Somebody told me that I should really consider my adoption as part of my story. Up until that point, I felt it didn’t really matter because it was so long ago. And then I decided to dig into it, like there's actually something here that's worth thinking about. I'm sure it's affecting my life in ways I probably don't even know. Before the pandemic, I was living with my parents and then I moved out in May to Indianna where I moved in with a foster family. I had a very brittle framework of how I approached my story and this aspect of my life, but living in this house has really helped me flesh out exactly what my feelings are. Living with a family that isn’t my own has brought out a lot of my own experiences in life where my parents have failed to be good parents. And it has forced me to face the reality of some of the things that I grew up with that I thought were normal weren’t normal for other people. My mom had really bad depression and she was verbally abusive. And I had to sit with that and realize that this isn't the way that people are supposed to relate with their mothers. So I didn't have a great relationship with my mother growing up; I was always afraid of her. And then living in this house where the dynamics are different, like my foster mom is a really good mom who really cares, I had to face my own truth. I didn't grow up with that. I remember the harder things a lot more than I remember the good things. And then I've always thought about my biological mother. It probably started in high school where I just would have these nights where I couldn't stop thinking about her. And I would just grieve this loss. I didn't know why I was crying, like I never really knew her. It was just this very intense, tangible grief that I was feeling over something that happened when I was an infant. I didn't really understand that.

I am a hundred percent convinced that adoption, being separated from your parents, is a prenatal trauma. It definitely has an effect on you later in life. It's kind of like nurture versus nature. So being separated is your baseline trauma. And then based on how your parents raised you that can either be an improvement or it can make it a lot worse. But I think because of that baseline, there's already this disposition for things to go wrong. I wish it was something that people recognize. Adoption is a beautiful thing. But it's messy to believe that everything is fine because they've been adopted. Buying into that lie is where people get into trouble because then they think that these kids are going to be okay. But then they have these behavioral issues and adoptive parents can't figure out what is happening. But a lot of it stems from their adoption. Because they don’t have the language, that’s their way of grieving and processing something that happened to them that really nobody has the words for.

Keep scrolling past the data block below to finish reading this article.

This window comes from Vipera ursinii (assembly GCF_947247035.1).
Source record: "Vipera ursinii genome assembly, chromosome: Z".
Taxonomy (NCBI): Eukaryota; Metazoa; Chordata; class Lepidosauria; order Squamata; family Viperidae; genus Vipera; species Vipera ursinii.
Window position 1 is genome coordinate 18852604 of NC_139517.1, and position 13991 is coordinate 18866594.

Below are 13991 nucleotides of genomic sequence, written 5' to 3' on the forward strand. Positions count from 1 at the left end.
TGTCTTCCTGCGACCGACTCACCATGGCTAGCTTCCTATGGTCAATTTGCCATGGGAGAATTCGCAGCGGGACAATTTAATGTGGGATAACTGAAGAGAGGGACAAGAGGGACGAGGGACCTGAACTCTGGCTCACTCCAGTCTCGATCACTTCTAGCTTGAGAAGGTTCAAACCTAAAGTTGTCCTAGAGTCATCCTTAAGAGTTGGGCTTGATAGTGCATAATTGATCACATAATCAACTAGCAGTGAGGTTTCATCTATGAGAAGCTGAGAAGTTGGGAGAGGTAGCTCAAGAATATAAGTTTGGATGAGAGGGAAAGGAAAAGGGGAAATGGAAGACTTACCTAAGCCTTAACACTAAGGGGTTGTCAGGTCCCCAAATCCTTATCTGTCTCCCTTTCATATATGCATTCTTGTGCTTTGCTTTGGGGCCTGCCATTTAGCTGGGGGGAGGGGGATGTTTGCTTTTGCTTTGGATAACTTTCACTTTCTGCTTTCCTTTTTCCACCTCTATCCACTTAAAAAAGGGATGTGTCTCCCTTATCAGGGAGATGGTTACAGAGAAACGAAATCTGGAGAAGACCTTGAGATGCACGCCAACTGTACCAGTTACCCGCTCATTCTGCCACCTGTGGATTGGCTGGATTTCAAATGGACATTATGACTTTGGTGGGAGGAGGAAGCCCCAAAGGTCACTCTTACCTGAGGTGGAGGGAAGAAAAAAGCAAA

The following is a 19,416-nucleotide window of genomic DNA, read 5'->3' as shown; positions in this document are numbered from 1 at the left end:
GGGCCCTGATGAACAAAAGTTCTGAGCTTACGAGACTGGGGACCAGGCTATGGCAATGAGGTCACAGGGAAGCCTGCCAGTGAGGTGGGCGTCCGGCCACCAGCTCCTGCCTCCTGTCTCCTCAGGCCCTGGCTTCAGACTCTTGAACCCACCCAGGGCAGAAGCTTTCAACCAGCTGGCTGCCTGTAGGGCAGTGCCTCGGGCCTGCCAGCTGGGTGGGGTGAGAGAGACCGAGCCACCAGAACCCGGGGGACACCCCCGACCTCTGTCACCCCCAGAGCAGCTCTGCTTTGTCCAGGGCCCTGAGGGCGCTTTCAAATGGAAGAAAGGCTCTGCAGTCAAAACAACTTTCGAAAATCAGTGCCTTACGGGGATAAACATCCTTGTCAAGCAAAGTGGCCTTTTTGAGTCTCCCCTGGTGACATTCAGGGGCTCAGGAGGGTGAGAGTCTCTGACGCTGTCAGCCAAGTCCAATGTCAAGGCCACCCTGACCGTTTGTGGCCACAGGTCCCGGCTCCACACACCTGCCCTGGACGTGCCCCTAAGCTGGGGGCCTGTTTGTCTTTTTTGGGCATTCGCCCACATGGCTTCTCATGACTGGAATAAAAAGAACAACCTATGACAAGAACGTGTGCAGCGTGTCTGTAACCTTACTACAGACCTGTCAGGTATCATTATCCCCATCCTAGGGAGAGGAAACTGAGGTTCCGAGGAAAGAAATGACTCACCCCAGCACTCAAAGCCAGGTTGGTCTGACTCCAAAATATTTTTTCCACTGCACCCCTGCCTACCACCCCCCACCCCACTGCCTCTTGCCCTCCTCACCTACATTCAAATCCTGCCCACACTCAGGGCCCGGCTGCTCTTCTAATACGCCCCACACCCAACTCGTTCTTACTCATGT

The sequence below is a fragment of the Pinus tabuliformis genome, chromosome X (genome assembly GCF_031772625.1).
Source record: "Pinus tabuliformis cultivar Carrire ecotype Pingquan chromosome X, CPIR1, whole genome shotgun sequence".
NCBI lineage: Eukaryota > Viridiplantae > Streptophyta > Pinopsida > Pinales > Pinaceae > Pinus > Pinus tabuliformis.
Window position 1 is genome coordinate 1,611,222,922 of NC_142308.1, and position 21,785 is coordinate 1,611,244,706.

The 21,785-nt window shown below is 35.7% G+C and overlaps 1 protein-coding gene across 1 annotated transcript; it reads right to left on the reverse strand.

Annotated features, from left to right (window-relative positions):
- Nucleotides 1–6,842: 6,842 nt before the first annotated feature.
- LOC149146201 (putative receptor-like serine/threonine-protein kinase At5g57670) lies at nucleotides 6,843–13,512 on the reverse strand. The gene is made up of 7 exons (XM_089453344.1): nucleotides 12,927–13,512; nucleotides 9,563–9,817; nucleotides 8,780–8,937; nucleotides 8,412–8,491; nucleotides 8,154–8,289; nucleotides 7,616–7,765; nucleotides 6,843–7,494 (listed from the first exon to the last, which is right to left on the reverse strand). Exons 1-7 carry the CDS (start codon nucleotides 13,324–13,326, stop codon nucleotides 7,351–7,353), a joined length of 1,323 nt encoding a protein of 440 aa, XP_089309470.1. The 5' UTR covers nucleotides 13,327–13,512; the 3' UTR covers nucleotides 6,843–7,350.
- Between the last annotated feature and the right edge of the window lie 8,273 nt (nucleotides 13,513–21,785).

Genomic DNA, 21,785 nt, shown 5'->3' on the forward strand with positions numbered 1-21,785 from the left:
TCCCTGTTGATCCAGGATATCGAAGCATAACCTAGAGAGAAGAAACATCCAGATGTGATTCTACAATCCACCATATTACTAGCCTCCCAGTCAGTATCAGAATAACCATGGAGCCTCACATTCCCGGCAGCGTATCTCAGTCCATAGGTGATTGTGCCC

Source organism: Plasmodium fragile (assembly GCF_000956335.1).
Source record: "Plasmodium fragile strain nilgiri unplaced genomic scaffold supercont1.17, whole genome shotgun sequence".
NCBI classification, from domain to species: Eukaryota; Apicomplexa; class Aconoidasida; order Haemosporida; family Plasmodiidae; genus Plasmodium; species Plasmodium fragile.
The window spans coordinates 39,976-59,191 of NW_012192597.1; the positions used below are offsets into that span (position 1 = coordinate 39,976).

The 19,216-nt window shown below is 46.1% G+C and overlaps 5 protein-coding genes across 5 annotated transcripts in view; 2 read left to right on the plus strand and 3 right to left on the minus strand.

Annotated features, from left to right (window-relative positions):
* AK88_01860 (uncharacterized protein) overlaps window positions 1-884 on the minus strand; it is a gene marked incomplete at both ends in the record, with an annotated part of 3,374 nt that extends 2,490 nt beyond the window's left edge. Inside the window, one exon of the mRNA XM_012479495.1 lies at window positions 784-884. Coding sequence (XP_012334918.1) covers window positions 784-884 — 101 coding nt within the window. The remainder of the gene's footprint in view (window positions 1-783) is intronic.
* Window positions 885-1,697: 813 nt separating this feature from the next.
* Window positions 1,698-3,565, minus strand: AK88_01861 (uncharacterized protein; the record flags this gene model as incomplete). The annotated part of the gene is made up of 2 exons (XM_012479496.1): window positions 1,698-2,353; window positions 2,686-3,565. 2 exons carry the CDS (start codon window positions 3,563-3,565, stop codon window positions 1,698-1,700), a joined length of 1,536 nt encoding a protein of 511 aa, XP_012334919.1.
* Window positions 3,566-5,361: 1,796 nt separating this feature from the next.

There's this book that I read a few years ago called Primal Wound by Nancy Verrier and she talks about this triad: the parent and biological parent and the child and how those three things constantly bounce off of each other. I want adoptive parents to understand this complexity and also encourage them to do the work through their own crap. I think there’s just too much of people not acknowledging the fact that what they have dealt with in their own life is going to affect their parenting. And then they just carry it on to the child and then the child will retaliate and then you have this dysfunctional family. Parents should learn how to deal with their own emotions because a lot of those insecurities will come up with these children. I want them to know how to be proactive and not reactive to the adoptee's own traumas and insecurities. Just knowing themselves and knowing the complexity of their child and really just being okay with the nuance and the hardship that's going to happen. You’re not going to be perfect, you don't have to know everything before you adopt. Obviously, things are going to come up that you couldn’t have predicted, but at least give yourself the space to begin that journey. For me, being a better parent is being willing to put in that work.

I haven't felt obligated to learn more about my culture. It's purely because that's something that I want to do. And I think in the end I'll just know myself better because it's part of who I am. And it will ultimately just give me a more holistic view of my identity. And in a way, it'll give me some closure. Just from learning and doing more academic research, I think that there's been this attitude change in me. Like I should be proud to be Chinese. That's something that I should take pride in and I should feel good about. Because I didn't growing up. And so this is my way of reclaiming something that I just pushed away for so long. We should accept this. We should let it be a part of our story and give it space to be explored.